Israel vs. Hamas and others

As long as the Arab/Muslim tendency decides that removing Israel from the map is top of its Interests and Needs, the negotiation can go on only through explosions, not talking

0928-israel-netanyahu-simple-bomb-graphic_full_600
Israel is under unique pressures
92846a58059fa2adf7a5cbd17c0209783b140f86
Charles Crawford
On 20 November 2012 10:06

In other words, either Israel's opponents accept Israel's very right to exist as some sort of authentic homeland for the Jewish people, or they don't. In the latter case, what is there to talk about? Here is an article from earlier this year by my former FCO colleague Tom Phillips who has served as Ambassador in both Israel and Saudi Arabia and finds it all very gloomy.

This logic explains why the rhetoric of Iran's Mahmoud Ahmadinejad is so brazenly effective in its own vile terms. Ahmadinejad acts a global anti-Semitic rabble-rouser in two ways. He periodically talks about Israel as such disappearing from the world map. But he also jeers and sneers at the Holocaust itself, thereby nibbling away at the very legitimacy of Jewish self-determination (“even if they are there, they shouldn’t be!”).

And he throws in for good measure a sly, related idea that no doubt goes down well in the shisha cafes across the Middle East: Europe, not the Muslims, brutalised and tried to wipe out the Jewish nation, and then dumped the Jewish problem unfairly in the Arab/Muslim world. The Jews themselves say they don't need too much space, so why doesn't Europe simply take them all back again?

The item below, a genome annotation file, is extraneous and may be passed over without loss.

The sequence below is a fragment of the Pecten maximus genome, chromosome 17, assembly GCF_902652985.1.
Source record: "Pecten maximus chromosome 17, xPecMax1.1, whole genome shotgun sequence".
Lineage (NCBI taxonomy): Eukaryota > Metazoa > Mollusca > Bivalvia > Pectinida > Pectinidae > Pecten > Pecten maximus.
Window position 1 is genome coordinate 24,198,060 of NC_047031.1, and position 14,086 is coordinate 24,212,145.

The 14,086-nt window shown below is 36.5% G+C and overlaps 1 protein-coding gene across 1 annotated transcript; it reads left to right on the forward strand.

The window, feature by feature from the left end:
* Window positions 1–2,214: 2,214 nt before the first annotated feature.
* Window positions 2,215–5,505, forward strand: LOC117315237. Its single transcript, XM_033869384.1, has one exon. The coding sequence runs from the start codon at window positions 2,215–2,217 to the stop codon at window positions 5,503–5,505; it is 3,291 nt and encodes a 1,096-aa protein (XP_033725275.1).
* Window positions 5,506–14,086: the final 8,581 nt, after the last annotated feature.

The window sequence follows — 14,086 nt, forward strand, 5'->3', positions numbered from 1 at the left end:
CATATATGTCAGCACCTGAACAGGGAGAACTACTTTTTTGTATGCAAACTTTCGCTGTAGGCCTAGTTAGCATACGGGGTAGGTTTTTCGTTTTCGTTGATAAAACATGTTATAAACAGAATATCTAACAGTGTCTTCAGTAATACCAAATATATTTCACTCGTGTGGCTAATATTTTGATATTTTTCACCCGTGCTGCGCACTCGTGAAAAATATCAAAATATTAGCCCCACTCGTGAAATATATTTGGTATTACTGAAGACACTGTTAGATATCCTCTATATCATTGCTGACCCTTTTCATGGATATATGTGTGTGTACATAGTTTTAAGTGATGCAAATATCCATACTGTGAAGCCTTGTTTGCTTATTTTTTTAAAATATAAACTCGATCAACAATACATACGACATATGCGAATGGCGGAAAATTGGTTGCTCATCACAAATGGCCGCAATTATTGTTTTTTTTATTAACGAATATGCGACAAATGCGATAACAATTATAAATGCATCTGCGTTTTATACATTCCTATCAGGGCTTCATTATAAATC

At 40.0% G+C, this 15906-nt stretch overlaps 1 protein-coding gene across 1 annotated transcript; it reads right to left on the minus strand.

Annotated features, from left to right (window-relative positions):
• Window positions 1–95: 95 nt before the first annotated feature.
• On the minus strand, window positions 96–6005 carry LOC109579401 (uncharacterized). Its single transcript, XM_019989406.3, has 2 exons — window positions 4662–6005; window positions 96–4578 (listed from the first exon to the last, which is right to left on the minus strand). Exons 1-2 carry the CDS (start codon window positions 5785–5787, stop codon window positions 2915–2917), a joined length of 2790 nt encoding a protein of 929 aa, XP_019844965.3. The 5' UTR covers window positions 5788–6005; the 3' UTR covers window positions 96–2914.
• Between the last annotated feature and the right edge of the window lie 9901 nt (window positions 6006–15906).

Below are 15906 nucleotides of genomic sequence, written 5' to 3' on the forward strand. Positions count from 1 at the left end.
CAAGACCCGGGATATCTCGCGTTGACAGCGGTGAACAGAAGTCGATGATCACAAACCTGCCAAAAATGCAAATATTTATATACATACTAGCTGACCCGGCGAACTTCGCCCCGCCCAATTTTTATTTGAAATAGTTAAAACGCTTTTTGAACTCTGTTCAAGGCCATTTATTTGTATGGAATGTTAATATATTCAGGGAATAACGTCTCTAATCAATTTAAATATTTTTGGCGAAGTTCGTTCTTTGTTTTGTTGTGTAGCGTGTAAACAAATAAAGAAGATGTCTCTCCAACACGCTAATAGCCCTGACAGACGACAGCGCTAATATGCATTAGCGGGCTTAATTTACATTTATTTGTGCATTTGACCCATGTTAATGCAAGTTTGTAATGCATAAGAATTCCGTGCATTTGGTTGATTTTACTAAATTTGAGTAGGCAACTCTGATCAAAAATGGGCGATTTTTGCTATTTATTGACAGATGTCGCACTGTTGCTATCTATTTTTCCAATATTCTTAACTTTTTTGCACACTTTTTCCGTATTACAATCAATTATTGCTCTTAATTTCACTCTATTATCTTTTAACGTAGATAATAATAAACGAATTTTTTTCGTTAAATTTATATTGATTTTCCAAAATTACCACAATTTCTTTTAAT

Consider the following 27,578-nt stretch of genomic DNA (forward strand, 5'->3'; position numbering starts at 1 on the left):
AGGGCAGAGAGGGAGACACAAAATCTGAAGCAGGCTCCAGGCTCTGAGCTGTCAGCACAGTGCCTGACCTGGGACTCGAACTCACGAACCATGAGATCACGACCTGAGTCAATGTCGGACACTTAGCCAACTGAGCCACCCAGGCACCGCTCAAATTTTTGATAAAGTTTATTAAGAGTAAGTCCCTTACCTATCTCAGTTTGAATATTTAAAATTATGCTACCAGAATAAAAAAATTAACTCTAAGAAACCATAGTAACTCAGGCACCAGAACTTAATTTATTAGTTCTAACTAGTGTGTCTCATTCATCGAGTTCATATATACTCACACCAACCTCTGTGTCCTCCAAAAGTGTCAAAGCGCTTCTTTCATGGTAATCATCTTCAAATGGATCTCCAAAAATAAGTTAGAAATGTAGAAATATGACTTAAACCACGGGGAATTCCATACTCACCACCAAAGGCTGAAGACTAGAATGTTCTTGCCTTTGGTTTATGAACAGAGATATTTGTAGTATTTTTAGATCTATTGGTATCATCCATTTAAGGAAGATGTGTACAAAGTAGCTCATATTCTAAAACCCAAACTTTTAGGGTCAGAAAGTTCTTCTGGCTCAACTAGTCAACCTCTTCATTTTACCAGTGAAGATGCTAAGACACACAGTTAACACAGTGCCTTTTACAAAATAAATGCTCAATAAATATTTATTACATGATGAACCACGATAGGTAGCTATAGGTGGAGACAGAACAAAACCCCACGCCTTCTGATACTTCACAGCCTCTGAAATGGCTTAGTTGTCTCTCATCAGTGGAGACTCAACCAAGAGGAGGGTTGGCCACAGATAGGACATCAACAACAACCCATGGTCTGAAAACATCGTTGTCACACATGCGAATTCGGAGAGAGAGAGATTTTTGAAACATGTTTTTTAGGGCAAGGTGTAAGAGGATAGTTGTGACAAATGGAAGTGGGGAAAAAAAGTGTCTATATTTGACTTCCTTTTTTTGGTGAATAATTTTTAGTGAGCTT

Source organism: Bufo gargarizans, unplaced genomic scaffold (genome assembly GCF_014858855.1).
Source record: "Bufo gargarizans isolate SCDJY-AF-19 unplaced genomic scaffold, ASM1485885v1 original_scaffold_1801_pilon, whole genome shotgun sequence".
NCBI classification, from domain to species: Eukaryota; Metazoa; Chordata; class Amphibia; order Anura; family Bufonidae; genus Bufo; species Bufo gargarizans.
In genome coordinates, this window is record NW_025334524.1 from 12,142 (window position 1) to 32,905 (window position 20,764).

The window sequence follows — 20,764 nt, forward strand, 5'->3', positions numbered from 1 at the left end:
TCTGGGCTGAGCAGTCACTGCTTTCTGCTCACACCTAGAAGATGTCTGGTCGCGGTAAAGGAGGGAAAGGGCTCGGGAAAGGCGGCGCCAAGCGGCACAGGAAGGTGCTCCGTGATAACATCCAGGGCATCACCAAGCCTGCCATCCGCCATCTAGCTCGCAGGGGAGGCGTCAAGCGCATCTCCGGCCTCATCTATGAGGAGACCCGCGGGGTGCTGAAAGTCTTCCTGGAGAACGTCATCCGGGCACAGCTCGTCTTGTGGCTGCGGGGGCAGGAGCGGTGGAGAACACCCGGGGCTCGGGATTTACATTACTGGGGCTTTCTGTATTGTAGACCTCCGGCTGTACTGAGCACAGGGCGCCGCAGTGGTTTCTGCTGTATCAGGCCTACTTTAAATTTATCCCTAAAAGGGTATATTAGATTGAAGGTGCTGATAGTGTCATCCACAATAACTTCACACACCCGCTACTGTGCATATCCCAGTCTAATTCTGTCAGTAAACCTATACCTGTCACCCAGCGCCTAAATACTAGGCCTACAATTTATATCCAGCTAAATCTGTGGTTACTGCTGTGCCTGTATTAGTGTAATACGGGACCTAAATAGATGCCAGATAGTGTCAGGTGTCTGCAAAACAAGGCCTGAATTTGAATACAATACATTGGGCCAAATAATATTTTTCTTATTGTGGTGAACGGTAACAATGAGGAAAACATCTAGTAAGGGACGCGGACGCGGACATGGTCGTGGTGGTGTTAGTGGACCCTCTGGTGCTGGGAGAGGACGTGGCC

As more and more people with a fervent anti-Israel instinct come from the Middle East to make their homes in Europe, you can feel arguments like this subtly and creepily gaining ground in public life here too; anti-Semitism crossed with ersatz pragmatism. In the long run – and maybe not so long run – that's where the votes are.

Broadly speaking, there are only three possibilities in any confrontation of this sort. Either the extremes expand to squeeze out the middle. Or the middle expands to marginalise the extremes. Or an unstable, uneasy equilibrium between moderates and extremists establishes itself for a while, and then adjusts with a new convulsion.

The latter is what we are now seeing in the Israel/Palestinian problem. Hamas has built up its weapon stocks to seriously threatening levels and started to use them, so Israel has decided to demolish them.

Israel is hitting back with ruthless precision at Hamas targets in Gaza. This is what the negotiation between Israel and Hamas (and what Hamas represents) looks like. Israel is telling Hamas (and Cairo under its new management, and Qatar and Tehran, and Washington and Brussels and Moscow) that if Ahmadinejad is right and the race is now on towards mutually assured destruction, Israel is ready to compete but on its terms and its timing.

In short, it is not surprising that Israel makes clear that its existence is not up for negotiation as diplomats usually define that term. Israel knows all too well that even if "moderates" or "realists" in Hamas ranks or elsewhere in the Middle East are ready to think about striking some sort of historic deal with Israel, those people are unlikely to come to the fore as they fear being wiped out by well-funded fundamentalists who see no reason to compromise. And Israel is also necessarily on guard against so-called political solutions that in fact are intended to be salami-slicing of Israel’s security.

Any hope? Not really. There is enough wealth, energy, and land across the Middle East for all sides to find ways of reconciling their Interests and Needs. But as long as a radical and influential Arab/Muslim tendency decides that removing Israel from the map is top of its Interests and Needs, the negotiation can go on only through explosions, not talking.

Charles Crawford is a Contributing Editor to The Commentator. A former British Ambassador in Sarajevo, Belgrade and Warsaw, he is now a private consultant and writer. Visit his website and follow him on Twitter: @charlescrawford

Comments
blog comments powered by Disqus